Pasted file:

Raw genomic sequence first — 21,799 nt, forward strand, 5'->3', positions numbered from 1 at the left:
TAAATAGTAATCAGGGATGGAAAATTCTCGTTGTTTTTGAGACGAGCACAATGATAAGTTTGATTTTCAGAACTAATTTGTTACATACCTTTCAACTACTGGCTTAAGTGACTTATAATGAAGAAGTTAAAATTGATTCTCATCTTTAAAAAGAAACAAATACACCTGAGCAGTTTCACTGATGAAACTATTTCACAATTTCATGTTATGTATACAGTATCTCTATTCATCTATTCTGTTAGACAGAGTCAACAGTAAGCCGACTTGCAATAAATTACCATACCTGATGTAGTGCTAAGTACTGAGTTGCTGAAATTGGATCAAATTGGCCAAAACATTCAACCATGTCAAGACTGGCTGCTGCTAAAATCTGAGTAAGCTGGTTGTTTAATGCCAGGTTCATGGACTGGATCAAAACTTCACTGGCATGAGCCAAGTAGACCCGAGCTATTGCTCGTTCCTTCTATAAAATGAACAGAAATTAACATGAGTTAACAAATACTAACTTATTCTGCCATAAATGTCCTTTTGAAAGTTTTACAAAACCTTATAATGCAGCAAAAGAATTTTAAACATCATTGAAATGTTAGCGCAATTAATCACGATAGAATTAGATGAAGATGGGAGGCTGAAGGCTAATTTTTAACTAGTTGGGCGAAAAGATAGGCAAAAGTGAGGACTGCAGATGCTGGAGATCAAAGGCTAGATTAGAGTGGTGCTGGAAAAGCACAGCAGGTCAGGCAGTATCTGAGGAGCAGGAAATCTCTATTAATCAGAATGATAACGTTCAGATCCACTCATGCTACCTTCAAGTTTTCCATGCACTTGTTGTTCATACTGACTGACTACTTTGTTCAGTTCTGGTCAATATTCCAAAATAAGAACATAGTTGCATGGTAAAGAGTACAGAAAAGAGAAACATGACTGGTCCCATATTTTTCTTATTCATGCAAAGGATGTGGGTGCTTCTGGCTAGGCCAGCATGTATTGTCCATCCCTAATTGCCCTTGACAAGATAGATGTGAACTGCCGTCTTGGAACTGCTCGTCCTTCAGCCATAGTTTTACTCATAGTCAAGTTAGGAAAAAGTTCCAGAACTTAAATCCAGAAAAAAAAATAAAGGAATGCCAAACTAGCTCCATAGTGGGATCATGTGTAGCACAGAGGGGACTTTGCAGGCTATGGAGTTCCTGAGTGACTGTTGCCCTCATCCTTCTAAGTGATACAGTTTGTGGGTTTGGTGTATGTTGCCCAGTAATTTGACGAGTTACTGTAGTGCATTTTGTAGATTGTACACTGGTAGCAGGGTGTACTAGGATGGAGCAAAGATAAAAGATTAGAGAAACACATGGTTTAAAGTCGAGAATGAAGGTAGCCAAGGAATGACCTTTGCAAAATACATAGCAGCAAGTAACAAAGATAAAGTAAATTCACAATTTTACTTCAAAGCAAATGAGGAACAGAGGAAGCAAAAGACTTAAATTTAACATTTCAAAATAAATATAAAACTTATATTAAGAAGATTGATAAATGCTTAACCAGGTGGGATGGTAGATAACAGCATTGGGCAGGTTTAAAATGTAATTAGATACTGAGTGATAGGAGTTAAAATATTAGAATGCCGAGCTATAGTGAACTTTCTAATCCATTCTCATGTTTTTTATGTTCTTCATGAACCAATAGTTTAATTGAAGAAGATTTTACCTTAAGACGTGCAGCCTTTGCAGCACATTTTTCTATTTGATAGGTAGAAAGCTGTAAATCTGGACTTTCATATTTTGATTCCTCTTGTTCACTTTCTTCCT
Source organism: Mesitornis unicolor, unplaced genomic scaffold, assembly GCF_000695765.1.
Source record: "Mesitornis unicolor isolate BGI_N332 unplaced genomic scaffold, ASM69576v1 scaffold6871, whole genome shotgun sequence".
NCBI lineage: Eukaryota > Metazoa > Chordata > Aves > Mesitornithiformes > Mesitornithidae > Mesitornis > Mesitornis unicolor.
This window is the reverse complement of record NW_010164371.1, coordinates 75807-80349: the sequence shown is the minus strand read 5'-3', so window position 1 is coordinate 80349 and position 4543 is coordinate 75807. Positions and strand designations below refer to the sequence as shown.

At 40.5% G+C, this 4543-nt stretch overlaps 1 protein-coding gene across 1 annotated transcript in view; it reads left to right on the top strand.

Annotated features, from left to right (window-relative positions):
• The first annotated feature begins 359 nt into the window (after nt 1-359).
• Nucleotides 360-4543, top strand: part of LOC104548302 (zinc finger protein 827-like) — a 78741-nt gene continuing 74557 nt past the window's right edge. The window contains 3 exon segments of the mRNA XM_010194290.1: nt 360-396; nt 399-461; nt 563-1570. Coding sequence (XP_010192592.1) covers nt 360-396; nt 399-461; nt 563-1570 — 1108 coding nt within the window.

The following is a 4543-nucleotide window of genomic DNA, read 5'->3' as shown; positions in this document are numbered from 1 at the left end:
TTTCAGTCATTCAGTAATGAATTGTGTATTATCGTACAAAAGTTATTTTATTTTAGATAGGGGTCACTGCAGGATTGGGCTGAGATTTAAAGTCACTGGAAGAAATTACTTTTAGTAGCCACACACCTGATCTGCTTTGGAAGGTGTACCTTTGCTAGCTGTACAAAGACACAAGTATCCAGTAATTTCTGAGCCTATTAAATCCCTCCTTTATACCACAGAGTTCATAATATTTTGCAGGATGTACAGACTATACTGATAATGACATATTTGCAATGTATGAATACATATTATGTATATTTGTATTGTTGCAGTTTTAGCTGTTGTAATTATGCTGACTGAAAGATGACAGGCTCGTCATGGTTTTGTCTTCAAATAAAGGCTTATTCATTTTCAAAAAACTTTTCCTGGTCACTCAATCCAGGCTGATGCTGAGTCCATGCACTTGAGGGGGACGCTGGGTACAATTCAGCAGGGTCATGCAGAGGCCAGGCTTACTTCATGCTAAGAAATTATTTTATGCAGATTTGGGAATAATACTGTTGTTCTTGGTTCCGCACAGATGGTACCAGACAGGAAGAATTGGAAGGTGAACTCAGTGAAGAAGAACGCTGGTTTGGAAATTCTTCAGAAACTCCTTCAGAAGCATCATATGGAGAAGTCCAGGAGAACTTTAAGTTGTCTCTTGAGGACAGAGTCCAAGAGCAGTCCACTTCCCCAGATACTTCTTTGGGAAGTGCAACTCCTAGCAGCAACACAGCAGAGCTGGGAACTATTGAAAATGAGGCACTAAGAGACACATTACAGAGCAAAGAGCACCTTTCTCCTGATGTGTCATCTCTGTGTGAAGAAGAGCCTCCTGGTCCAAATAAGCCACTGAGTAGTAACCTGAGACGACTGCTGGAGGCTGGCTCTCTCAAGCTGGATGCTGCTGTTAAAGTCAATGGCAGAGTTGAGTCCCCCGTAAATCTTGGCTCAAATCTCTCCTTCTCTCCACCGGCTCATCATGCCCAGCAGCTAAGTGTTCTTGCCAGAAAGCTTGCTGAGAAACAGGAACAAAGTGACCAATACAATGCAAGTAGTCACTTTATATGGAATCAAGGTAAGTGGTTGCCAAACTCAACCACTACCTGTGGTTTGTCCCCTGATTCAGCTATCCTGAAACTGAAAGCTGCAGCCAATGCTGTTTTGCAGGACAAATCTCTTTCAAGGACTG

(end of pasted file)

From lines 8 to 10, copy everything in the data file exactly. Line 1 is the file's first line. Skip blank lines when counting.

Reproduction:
Annotated features, from left to right (window-relative positions):
• The first annotated feature begins 359 nt into the window (after nt 1-359).
• Nucleotides 360-4543, top strand: part of LOC104548302 (zinc finger protein 827-like) — a 78741-nt gene continuing 74557 nt past the window's right edge. The window contains 3 exon segments of the mRNA XM_010194290.1: nt 360-396; nt 399-461; nt 563-1570. Coding sequence (XP_010192592.1) covers nt 360-396; nt 399-461; nt 563-1570 — 1108 coding nt within the window.